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Cracking up

Posted Thursday, March 26, 2009, at 3:21 PM

Should good taste be legislated?

State Rep. Joe Towns of Memphis thinks so. He's proposing a state law and $200 fine for baggy pants.

"It's an anti-crack bill," he told WTVF-Nashville.

If underwear or buttocks show, you're in trouble -- at least, if the law passes.

Others have seen the possibility of racial profiling.

Towns may have the best of intentions, butt -- whoops, but -- law officers have more important things to do than serve as fashion police.


Comments
Showing comments in chronological order
[Show most recent comments first]

And how soon before some other legislator decides we need an anti-midriff bill? Maybe, to remove all sartorial confusion, they can just assign us robes and burhkhas ...

-- Posted by MotherMayhem on Thu, Mar 26, 2009, at 3:46 PM

he he he..that is amusing....

Nope i won't be wearing the burhkha but the anti-crack bill is amusing. How can it be racial? I see more white boy's wanna be trying to act black.

so what is the deal there.?

-- Posted by 4fabfelines on Thu, Mar 26, 2009, at 4:53 PM

I understand that he has probably HAD ENOUGH, but this should not be a bill nor should it get much more time than it has already had.

It looks tacky, sloppy and all the rest but the fad will pass as did our 60's stuff. But it all comes back again, so when were pants falling off in vogue before?

-- Posted by stevemills on Thu, Mar 26, 2009, at 7:39 PM

While I could care less about seeing sagging pants, I think laws like this are just silly. It seems we are becoming more and more like a nanny state from Obama down to our local government.

Where does it end . . . are we going to legislate overweight people from wearing tight clothing or fine people for not wearing a shirt? The government should not be the fashion police!

-- Posted by jaxspike on Thu, Mar 26, 2009, at 7:42 PM

I don't think legislation is needed on this. Education would solve it better.

If all the teenagers knew the trend started in prisons as a signal that a certain type of inmate felt "receptive" I'd bet at least some would kick the habit.

-- Posted by quietmike on Fri, Mar 27, 2009, at 2:06 PM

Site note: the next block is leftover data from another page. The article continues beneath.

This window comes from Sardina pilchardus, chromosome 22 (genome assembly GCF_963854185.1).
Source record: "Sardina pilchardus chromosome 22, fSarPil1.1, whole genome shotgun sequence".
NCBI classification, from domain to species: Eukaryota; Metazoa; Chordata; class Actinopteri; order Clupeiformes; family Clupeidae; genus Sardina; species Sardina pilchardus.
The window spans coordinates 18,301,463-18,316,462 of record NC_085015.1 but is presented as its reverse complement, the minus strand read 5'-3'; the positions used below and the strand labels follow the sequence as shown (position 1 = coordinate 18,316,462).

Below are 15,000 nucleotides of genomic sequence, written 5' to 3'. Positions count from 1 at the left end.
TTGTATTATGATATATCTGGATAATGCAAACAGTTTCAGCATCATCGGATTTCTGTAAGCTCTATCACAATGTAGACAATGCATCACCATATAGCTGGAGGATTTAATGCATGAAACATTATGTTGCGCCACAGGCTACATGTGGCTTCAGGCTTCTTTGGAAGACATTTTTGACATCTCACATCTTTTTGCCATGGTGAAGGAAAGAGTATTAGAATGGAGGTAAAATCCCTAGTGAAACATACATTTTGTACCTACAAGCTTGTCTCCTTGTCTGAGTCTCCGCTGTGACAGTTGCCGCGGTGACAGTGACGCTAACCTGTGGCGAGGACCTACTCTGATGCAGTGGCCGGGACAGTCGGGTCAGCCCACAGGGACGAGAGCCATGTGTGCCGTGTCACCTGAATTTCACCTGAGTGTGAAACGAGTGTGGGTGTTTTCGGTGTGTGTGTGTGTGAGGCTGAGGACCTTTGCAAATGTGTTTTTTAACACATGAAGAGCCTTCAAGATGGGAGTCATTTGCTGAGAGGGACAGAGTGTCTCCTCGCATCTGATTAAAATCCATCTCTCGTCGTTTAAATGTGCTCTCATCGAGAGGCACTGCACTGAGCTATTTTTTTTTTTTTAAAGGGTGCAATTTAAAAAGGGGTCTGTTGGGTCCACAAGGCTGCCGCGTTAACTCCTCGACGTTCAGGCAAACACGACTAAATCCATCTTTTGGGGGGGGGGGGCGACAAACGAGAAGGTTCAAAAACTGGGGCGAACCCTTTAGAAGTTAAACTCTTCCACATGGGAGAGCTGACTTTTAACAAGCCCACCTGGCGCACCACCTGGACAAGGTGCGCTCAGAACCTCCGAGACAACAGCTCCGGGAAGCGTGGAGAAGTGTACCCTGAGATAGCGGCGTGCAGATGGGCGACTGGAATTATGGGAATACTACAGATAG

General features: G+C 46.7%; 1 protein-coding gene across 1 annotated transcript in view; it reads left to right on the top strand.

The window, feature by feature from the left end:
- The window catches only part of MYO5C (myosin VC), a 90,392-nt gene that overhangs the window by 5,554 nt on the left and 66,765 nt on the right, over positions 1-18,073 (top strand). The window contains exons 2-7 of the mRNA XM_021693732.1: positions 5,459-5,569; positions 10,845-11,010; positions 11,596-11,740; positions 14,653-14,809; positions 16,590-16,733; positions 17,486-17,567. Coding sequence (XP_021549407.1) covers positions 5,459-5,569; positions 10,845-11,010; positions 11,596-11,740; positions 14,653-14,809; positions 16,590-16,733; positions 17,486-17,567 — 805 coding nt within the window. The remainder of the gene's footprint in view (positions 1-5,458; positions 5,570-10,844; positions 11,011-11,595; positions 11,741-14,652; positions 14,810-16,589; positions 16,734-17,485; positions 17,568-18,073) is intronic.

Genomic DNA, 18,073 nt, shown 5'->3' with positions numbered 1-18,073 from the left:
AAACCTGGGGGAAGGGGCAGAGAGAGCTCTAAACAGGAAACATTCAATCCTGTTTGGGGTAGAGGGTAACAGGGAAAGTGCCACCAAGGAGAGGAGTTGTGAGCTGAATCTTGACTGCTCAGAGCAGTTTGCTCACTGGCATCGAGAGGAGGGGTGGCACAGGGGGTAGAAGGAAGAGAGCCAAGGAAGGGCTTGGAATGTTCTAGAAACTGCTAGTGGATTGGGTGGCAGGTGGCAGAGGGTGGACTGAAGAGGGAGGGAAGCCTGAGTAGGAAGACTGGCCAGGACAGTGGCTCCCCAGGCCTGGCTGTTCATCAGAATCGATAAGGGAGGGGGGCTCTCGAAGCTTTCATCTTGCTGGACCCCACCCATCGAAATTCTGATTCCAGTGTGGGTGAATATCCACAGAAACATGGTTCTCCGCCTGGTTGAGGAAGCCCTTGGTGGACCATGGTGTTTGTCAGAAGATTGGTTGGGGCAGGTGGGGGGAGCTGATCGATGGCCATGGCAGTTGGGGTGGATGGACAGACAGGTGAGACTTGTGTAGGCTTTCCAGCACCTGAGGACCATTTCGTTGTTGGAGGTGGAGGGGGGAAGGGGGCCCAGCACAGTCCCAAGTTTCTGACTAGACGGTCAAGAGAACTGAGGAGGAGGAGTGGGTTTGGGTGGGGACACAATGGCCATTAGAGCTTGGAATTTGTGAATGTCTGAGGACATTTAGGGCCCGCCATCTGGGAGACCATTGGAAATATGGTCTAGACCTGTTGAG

-- Posted by starparent on Sat, Mar 28, 2009, at 5:17 PM

If you really want something to work yourself up into a frenzy of discouragement, check out the Tenn. General Assembly...http://www.legislature.state.tn.us/

See what your own representatives are supporting, or how little they are supporting. Either we've not conveyed our local needs and wants clear enough, or they're just getting started. I'm not a political major, but it seems someone is setting everything in motion the charter school to be good to go...with no mention of improving existing failing programs.

Seeing how we can't keep teachers in our school district, maybe some of the bills that are representing our political district aren't representing we support and need a consistant, caring, highly qualified teacher base.

The U.S. Dept. of Education's website is all a flurry about the million that needs to be distributed to districts within 30-45 days..so school administration, instead taking the time to do interviews with newspapers...get on the horn and get the ball moving for the almost 3 Million Dollars set aside for Bedford Co. Thanks to such a rural and low socio-economic status....our schools Could be state of the art...models to our neighbors...Could actually give ourselves hope to educate and improve our future status.

-- Posted by starparent on Sat, Mar 28, 2009, at 5:39 PM


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David Melson is a copy editor and staff writer for the Times-Gazette.